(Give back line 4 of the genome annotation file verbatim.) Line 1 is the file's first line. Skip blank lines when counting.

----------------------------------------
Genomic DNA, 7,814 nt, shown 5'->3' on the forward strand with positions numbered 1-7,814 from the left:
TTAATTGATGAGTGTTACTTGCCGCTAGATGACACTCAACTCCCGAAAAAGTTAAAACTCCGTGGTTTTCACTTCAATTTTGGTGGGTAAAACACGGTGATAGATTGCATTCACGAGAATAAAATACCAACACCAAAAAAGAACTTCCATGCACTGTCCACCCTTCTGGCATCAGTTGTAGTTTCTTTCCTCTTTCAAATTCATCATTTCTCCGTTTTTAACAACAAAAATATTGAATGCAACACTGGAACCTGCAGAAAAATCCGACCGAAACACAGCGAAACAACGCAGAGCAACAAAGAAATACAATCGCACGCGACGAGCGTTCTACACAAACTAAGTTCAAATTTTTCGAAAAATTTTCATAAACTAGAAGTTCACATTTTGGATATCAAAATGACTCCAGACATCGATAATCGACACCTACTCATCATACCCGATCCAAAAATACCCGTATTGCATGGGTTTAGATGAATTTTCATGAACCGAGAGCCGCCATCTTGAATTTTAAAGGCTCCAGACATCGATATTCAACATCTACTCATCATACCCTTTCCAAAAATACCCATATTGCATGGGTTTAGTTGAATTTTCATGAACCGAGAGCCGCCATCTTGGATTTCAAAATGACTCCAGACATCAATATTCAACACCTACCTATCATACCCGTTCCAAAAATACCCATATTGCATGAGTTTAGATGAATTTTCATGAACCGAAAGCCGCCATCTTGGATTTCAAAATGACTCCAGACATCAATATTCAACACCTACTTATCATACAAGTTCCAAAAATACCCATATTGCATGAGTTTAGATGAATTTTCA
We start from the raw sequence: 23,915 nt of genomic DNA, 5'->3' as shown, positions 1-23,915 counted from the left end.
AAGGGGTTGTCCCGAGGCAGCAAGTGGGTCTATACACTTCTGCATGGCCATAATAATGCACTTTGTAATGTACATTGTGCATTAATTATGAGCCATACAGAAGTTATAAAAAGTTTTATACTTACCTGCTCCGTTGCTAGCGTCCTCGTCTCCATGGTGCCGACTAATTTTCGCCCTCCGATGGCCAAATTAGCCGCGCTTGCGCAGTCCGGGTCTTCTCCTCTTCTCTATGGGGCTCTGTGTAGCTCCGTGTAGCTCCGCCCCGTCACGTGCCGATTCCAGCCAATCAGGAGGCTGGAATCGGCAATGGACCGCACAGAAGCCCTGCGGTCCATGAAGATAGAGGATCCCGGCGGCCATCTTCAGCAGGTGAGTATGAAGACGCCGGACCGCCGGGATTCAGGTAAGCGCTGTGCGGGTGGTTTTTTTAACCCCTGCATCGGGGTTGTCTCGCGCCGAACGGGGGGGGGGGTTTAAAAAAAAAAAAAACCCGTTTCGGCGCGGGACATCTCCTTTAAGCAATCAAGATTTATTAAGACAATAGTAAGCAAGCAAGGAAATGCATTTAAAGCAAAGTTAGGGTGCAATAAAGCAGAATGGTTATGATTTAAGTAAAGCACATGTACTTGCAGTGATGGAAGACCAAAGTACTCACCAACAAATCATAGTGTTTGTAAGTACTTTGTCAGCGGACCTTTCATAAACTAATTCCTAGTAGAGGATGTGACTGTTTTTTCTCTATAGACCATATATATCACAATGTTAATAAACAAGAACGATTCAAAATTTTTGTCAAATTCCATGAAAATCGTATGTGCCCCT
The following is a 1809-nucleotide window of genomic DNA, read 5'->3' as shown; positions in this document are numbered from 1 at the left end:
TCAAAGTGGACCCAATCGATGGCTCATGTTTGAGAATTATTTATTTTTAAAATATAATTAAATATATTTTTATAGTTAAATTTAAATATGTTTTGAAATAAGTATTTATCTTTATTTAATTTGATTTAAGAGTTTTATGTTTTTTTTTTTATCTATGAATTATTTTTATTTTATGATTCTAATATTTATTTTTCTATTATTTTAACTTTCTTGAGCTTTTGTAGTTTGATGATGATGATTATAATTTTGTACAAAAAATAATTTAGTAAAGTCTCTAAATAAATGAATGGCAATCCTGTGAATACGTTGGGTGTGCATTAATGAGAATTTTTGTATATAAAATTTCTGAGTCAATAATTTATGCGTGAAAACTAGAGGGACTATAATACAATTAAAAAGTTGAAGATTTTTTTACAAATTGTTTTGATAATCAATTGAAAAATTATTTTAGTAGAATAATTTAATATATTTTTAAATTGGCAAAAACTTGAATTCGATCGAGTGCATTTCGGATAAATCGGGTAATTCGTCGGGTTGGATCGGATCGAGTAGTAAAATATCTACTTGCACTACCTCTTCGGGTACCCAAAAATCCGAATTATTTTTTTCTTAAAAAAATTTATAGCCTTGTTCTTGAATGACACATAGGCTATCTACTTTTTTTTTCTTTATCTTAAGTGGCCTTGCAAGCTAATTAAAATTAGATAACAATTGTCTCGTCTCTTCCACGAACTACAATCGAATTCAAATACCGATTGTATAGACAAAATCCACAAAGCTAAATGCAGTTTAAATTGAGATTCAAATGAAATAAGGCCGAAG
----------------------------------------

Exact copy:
AAGGGGTTGTCCCGAGGCAGCAAGTGGGTCTATACACTTCTGCATGGCCATAATAATGCACTTTGTAATGTACATTGTGCATTAATTATGAGCCATACAGAAGTTATAAAAAGTTTTATACTTACCTGCTCCGTTGCTAGCGTCCTCGTCTCCATGGTGCCGACTAATTTTCGCCCTCCGATGGCCAAATTAGCCGCGCTTGCGCAGTCCGGGTCTTCTCCTCTTCTCTATGGGGCTCTGTGTAGCTCCGTGTAGCTCCGCCCCGTCACGTGCCGATTCCAGCCAATCAGGAGGCTGGAATCGGCAATGGACCGCACAGAAGCCCTGCGGTCCATGAAGATAGAGGATCCCGGCGGCCATCTTCAGCAGGTGAGTATGAAGACGCCGGACCGCCGGGATTCAGGTAAGCGCTGTGCGGGTGGTTTTTTTAACCCCTGCATCGGGGTTGTCTCGCGCCGAACGGGGGGGGGGGTTTAAAAAAAAAAAAAACCCGTTTCGGCGCGGGACATCTCCTTTAAGCAATCAAGATTTATTAAGACAATAGTAAGCAAGCAAGGAAATGCATTTAAAGCAAAGTTAGGGTGCAATAAAGCAGAATGGTTATGATTTAAGTAAAGCACATGTACTTGCAGTGATGGAAGACCAAAGTACTCACCAACAAATCATAGTGTTTGTAAGTACTTTGTCAGCGGACCTTTCATAAACTAATTCCTAGTAGAGGATGTGACTGTTTTTTCTCTATAGACCATATATATCACAATGTTAATAAACAAGAACGATTCAAAATTTTTGTCAAATTCCATGAAAATCGTATGTGCCCCT